— Selection. With social breakdown, marriage has become ever more the preserve of the “ducks in a row” people, who are more conscientious and committed to the project. I think in the just-shacking-up category you’d find a higher figure.
    — DNA testing. Women really aren’t going to get away with it today. You’re basically going to blow up your marriage and *not* have the guy paying child support. (Although some state laws are very abusive, put on time limits, etc. etc.)

    My overall take:
    — In terms of anonymity/opportunity the modern environment is much more like the “urban poor” environment of the past (that had high bastardry rate.
    — In terms of motivation, the modern environment with the decline of religion and modern media is much more encouraging to women to cheat.

    But
    — Divorce is much more common, socially acceptable and economically non-disastrous so women who are unhappy with their spouse can just … leave.
    — Marriage is much more the province of those who want to be in it both because of ease of divorce and because it is now optional and becoming the preserve of more conscientious middle class people.
    — Birth control allows cuckholding women to suppress the chance of bastardry. (Which would be caught by DNA tests.)

    My guess is that these roughly balance out. I would guess that there is more modern cuckholdry–certainly if you include cheating in “partner” relationships and not just marriages. But that there is still very little actual bastardry–again especially inside actual legal marriages.

    • Replies: @Emilia
  173. Emilia says:
    @AnotherDad

    Here is another recent study (well, within the last 30 years) that shows an even lower EPP rate than the French one:

    https://www.ncbi.nlm.nih.gov/pubmed/7860087

  174. gcochran says:

    Here are some good numbers from recent studies:

    Contemporary Germany: 1% From checking for HLA type in medical cases.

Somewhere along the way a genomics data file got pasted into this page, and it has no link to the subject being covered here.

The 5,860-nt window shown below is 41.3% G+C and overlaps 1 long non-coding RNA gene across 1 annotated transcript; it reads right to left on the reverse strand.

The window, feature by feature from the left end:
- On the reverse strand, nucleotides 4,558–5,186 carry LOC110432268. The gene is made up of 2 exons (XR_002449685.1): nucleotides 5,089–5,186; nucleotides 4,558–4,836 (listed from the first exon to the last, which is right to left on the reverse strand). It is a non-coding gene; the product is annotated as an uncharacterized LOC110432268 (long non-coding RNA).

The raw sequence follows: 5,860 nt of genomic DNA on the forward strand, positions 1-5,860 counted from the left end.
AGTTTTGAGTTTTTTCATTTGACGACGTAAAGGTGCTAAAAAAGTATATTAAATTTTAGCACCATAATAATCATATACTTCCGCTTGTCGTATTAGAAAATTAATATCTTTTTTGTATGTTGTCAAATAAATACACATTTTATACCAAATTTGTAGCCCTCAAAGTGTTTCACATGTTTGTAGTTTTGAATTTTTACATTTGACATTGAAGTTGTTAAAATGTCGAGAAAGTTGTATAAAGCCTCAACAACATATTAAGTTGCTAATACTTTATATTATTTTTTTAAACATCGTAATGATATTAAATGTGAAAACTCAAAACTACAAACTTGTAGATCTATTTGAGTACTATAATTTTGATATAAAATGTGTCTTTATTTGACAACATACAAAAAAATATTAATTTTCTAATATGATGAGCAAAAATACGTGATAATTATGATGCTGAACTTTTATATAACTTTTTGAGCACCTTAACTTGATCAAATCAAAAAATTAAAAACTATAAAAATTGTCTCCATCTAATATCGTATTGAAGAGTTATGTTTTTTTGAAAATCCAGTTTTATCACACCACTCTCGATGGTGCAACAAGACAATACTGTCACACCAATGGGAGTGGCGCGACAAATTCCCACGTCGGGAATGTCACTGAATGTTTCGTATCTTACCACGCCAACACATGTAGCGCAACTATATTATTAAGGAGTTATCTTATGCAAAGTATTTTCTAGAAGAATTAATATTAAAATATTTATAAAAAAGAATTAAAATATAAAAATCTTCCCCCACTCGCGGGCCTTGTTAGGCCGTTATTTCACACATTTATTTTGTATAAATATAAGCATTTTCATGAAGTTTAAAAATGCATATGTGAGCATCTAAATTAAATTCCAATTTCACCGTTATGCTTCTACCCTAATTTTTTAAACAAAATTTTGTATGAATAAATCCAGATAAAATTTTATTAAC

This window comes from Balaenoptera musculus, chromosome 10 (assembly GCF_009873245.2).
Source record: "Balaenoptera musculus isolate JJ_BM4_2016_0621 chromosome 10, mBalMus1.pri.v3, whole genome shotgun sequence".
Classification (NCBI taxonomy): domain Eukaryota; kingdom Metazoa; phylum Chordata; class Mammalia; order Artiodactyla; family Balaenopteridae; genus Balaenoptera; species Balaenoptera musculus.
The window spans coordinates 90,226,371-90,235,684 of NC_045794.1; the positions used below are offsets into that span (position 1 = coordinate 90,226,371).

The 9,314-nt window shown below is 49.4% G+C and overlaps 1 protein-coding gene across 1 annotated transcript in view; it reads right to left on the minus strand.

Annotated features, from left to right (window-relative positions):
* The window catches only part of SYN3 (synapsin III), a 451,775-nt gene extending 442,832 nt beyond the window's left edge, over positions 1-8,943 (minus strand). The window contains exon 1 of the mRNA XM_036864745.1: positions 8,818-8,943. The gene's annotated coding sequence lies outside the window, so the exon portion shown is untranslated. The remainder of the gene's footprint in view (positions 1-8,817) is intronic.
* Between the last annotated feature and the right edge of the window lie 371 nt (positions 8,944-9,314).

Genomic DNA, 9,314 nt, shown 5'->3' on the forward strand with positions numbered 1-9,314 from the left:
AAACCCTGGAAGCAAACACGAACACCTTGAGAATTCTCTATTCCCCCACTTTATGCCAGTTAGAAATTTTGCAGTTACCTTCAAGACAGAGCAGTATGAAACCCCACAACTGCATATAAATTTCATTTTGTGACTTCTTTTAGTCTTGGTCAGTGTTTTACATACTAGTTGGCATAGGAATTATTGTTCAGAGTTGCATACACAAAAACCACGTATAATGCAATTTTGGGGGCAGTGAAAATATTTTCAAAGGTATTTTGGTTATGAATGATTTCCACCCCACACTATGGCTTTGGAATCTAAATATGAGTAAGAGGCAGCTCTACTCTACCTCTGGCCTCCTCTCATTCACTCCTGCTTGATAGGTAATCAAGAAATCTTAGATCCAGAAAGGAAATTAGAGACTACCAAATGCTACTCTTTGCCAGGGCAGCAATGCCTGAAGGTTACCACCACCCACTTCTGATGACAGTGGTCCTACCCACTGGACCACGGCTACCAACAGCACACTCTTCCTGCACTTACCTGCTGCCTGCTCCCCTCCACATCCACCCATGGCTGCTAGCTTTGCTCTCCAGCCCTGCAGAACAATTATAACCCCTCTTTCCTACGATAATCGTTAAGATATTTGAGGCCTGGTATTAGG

contemporary Switzerland: 0.83%

    Contemporary Iceland 1.49% (from DeCode)

    Contemporary Dogon, in Mali. Mildly polygynous. : 1.8%

    The caveat about past numbers, which I was foolishly waiting for someone else to mention, is that in the old days, bastards died like flies.

    • Replies: @J
  175. ATBOTL says:

    Most of this was probably from fathers dying or running away from young children and just disappearing as was known to happen back then and the young children taking the name of the mother’s second husband husband. I doubt prostitutes with unknown fathers or married women having affairs accounts for most of this.

  176. @Emilia

    Yes, Diamond also later in the chapter cites Kinsey as some kind of authority on human sexual behavior. He also once wrote a scientific defense of Freud that I saw online, I know his wife is a shrink. Just found my paperback edition of book I got at a used bookstore, yep, no citations for the 5-30 percent figure.

    • Replies: @Emilia
  177. Neoconned says:
    @Whiskey

    True, Abe Lincoln’s mom, Nancy Hank’s….famously was illegitimate….an oddity among presidential figures at the time…..also goes to show the predominantly Anglo female equality thing has been a cucked thorn in white dudes sides since the 1600s at least.

  178. @Anon

    In states where it actually mattered (i.e. california and New York), interracial marriage between white men and Asian women was never illegal.

    Lol @ thinking it actually mattered that podunk states like West Virginia (where there were <5 Asians) banned marriage between whites and Asians.

  179. This issue seems to be a very poignant one in the United States, and a great deal of research has been done by Maurice Povich.

    In this case the lady has already DNA tested 6 men for paternity of her 4-year-old son, but has not yet found the father. Now could the 7th man to be tested be the father? (The mother admits to having made some mistakes in her life.)